What upsets me is how many women sell themselves short and allow others – heck, a lot of people they don’t even know – to define both their value and their shortcomings. I know women who work largely because they can’t accept the ego-sting of being “just” a housewife. I know women who work because their husbands or partners would be kind of shitty to them if they didn’t earn money – and they – these women – on some level accept this as a valid criticism. I know women who work because they “have to” but who tell me in hushed tones how much they admire my husband and my decisions to live without the things they have but (purportedly) don’t want: television and cable, cell phones, a crippling mortgage, new cars, big cars, furniture, toys, Hanna Andersson clothing for the babies, material status, stuff stuff stuff.
I know women who work because they like to work and who are sick of having to work “and then some”- to prove they are so organized and awesome as a mother it’s OK that they work, too! I know women who like to work but also want to keep up domestically with women who don’t. Women who literally can’t just say, “Yeah, I work, and it takes my energy and time, and so the house is kind of a shit heap, and I’m cool with that.”**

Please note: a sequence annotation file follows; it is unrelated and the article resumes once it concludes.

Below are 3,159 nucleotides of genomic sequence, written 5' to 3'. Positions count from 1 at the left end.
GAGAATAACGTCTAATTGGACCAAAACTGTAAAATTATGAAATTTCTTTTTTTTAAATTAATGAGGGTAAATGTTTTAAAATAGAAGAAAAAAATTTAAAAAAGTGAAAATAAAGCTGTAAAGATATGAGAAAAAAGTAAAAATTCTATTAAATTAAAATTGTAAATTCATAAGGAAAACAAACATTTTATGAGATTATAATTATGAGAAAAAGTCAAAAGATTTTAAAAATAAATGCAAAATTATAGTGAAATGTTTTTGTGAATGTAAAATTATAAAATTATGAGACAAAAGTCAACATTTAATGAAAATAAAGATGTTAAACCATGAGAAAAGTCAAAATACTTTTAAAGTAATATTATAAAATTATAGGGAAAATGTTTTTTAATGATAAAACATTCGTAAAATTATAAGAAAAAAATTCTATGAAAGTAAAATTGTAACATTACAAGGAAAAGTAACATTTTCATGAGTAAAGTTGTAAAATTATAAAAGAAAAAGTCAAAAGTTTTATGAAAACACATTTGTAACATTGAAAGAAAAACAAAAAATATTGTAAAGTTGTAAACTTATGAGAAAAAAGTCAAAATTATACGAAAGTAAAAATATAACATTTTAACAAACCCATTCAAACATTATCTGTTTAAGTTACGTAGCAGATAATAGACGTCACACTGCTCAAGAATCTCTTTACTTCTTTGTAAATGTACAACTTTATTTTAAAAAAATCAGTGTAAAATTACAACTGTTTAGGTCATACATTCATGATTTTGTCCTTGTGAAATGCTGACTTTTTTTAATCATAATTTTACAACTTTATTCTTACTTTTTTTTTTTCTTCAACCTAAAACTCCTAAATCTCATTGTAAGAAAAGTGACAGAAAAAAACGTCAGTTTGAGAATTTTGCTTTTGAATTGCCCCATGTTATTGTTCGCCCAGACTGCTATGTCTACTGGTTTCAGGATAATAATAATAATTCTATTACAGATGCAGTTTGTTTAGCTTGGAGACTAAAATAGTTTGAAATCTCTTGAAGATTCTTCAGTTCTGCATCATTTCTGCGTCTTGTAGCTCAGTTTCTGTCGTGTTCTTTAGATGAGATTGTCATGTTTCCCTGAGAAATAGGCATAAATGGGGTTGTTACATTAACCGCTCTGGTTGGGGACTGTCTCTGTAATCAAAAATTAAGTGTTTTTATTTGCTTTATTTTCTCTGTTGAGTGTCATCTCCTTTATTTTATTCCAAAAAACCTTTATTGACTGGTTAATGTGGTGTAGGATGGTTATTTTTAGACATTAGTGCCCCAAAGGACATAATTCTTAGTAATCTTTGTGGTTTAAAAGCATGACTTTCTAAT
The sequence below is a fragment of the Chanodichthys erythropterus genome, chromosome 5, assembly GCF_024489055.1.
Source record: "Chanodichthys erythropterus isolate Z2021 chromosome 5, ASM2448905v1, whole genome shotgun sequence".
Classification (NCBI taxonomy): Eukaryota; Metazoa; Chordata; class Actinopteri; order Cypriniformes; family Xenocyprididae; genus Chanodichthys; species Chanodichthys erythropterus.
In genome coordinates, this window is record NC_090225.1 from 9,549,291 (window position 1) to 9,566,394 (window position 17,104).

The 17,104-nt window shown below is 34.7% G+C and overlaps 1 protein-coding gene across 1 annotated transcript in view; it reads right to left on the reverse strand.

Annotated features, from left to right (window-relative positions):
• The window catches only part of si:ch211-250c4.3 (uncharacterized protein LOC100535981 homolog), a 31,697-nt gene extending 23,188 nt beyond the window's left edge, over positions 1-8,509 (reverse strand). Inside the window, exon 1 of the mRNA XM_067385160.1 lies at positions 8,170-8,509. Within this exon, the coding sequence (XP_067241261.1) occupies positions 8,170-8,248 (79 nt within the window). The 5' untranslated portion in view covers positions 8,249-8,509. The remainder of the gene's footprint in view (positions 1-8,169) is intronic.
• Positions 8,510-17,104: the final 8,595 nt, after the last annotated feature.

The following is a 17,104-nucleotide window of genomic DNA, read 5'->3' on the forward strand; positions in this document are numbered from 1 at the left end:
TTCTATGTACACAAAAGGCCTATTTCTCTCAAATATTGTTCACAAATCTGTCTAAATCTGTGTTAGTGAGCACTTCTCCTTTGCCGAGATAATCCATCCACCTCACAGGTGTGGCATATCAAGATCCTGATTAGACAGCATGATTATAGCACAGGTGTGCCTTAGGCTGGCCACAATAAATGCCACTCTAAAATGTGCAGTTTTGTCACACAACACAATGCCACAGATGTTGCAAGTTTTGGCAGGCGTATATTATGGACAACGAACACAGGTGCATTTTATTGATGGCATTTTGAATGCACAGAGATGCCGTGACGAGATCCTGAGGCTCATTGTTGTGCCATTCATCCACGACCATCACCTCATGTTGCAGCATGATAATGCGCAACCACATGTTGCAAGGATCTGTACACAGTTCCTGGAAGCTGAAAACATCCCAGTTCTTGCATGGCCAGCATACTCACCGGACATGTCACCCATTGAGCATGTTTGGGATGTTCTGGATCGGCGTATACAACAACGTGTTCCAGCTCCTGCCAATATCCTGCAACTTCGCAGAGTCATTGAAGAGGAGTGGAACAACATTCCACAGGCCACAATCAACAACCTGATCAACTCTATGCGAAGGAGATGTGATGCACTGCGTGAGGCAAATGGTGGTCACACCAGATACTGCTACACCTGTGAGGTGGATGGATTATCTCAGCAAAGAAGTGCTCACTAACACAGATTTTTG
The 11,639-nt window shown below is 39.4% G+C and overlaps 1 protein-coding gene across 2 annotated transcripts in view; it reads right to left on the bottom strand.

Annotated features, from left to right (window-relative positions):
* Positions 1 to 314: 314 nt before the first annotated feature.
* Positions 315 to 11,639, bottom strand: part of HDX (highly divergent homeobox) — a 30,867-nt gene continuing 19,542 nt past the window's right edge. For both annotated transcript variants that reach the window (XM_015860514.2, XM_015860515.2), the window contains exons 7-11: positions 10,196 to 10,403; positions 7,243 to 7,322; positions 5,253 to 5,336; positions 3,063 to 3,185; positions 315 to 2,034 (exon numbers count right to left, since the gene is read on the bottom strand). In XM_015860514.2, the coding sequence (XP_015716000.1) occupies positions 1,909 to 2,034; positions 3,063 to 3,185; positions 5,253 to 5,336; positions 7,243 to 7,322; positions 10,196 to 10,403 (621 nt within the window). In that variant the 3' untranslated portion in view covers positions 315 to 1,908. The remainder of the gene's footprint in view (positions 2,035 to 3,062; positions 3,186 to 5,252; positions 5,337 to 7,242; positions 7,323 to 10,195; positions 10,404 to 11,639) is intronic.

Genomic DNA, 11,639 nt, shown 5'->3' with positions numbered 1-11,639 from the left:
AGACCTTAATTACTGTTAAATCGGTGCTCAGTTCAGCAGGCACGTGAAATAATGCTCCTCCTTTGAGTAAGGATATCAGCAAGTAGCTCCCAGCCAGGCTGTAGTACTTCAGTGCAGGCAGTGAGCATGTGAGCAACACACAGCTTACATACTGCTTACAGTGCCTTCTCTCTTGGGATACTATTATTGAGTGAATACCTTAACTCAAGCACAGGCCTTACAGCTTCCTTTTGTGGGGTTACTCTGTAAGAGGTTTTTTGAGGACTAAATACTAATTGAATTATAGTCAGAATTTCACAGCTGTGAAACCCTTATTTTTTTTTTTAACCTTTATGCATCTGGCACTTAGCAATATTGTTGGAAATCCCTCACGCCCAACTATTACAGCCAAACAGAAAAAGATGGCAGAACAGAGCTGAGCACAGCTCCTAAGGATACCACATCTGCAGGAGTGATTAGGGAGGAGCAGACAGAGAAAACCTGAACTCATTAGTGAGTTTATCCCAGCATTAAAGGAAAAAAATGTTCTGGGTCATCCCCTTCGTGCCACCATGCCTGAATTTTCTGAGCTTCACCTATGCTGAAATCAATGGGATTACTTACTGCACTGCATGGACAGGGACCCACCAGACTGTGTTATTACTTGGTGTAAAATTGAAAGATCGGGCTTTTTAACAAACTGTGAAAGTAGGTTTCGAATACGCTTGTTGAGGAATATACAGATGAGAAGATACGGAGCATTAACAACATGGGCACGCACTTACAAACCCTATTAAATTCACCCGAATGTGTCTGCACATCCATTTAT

I know women who stay home who feel like they are better mothers than ones that work.
Straight up, it’s true: I’ve seen it. To which I say, in my stern Wanda Sykes voice – Knock it off!
I know women who stay home and, the minute they want to complain about this or that, just to take the edge off the busy and harried day, are treated to condescension born from our culture’s obsession with denigrating work of the home and of the body: of course you hate your life honey, because your life sucks and you do shit work all day. I mean after all, dishes and laundry are just beneath our worth and intellect and education to perform day in and day out. Housewifery itself sucks, poor you. I don’t know HOW you do it, I couldn’t keep my SANITY. (These kinds of cultural prejudices lead me to wonder, who, then, is responsible for cleaning our bodies and homes? … do you people know the Brawney man and Mr. Clean are works of marketing fiction, not actual men who come in and clean our house for us in a tight white t-shirt?).